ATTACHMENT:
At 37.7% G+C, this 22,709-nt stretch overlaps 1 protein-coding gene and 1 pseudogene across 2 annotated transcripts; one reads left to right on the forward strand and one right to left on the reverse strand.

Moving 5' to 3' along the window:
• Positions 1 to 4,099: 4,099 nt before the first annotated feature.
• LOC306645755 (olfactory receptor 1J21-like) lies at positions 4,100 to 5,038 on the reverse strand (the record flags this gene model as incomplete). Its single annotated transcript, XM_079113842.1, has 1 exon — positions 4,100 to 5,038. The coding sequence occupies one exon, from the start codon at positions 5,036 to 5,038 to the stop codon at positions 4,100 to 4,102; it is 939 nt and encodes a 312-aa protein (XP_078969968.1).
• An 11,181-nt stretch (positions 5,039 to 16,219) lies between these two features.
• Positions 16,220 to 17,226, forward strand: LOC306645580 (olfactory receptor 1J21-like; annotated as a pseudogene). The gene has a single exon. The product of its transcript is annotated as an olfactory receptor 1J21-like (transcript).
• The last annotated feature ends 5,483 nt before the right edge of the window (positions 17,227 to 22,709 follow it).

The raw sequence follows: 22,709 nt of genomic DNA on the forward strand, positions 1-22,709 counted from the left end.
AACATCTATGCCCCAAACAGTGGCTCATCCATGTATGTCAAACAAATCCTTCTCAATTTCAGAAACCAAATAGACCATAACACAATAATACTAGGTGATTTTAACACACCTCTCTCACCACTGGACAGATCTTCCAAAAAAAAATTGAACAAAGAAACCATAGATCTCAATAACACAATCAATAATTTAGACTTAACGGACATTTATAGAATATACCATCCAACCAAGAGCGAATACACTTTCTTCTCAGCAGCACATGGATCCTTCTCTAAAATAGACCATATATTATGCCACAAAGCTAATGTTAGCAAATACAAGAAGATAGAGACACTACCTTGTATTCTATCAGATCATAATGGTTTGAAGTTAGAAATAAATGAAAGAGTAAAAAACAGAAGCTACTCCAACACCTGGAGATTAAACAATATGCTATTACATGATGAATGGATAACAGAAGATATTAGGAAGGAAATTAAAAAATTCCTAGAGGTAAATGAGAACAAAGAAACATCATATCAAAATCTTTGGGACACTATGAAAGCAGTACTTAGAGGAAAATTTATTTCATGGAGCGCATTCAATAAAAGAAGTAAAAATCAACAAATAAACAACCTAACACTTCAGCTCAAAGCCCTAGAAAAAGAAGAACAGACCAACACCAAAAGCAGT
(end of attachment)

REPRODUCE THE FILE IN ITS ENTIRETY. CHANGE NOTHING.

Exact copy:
At 37.7% G+C, this 22,709-nt stretch overlaps 1 protein-coding gene and 1 pseudogene across 2 annotated transcripts; one reads left to right on the forward strand and one right to left on the reverse strand.

Moving 5' to 3' along the window:
• Positions 1 to 4,099: 4,099 nt before the first annotated feature.
• LOC306645755 (olfactory receptor 1J21-like) lies at positions 4,100 to 5,038 on the reverse strand (the record flags this gene model as incomplete). Its single annotated transcript, XM_079113842.1, has 1 exon — positions 4,100 to 5,038. The coding sequence occupies one exon, from the start codon at positions 5,036 to 5,038 to the stop codon at positions 4,100 to 4,102; it is 939 nt and encodes a 312-aa protein (XP_078969968.1).
• An 11,181-nt stretch (positions 5,039 to 16,219) lies between these two features.
• Positions 16,220 to 17,226, forward strand: LOC306645580 (olfactory receptor 1J21-like; annotated as a pseudogene). The gene has a single exon. The product of its transcript is annotated as an olfactory receptor 1J21-like (transcript).
• The last annotated feature ends 5,483 nt before the right edge of the window (positions 17,227 to 22,709 follow it).

The raw sequence follows: 22,709 nt of genomic DNA on the forward strand, positions 1-22,709 counted from the left end.
AACATCTATGCCCCAAACAGTGGCTCATCCATGTATGTCAAACAAATCCTTCTCAATTTCAGAAACCAAATAGACCATAACACAATAATACTAGGTGATTTTAACACACCTCTCTCACCACTGGACAGATCTTCCAAAAAAAAATTGAACAAAGAAACCATAGATCTCAATAACACAATCAATAATTTAGACTTAACGGACATTTATAGAATATACCATCCAACCAAGAGCGAATACACTTTCTTCTCAGCAGCACATGGATCCTTCTCTAAAATAGACCATATATTATGCCACAAAGCTAATGTTAGCAAATACAAGAAGATAGAGACACTACCTTGTATTCTATCAGATCATAATGGTTTGAAGTTAGAAATAAATGAAAGAGTAAAAAACAGAAGCTACTCCAACACCTGGAGATTAAACAATATGCTATTACATGATGAATGGATAACAGAAGATATTAGGAAGGAAATTAAAAAATTCCTAGAGGTAAATGAGAACAAAGAAACATCATATCAAAATCTTTGGGACACTATGAAAGCAGTACTTAGAGGAAAATTTATTTCATGGAGCGCATTCAATAAAAGAAGTAAAAATCAACAAATAAACAACCTAACACTTCAGCTCAAAGCCCTAGAAAAAGAAGAACAGACCAACACCAAAAGCAGT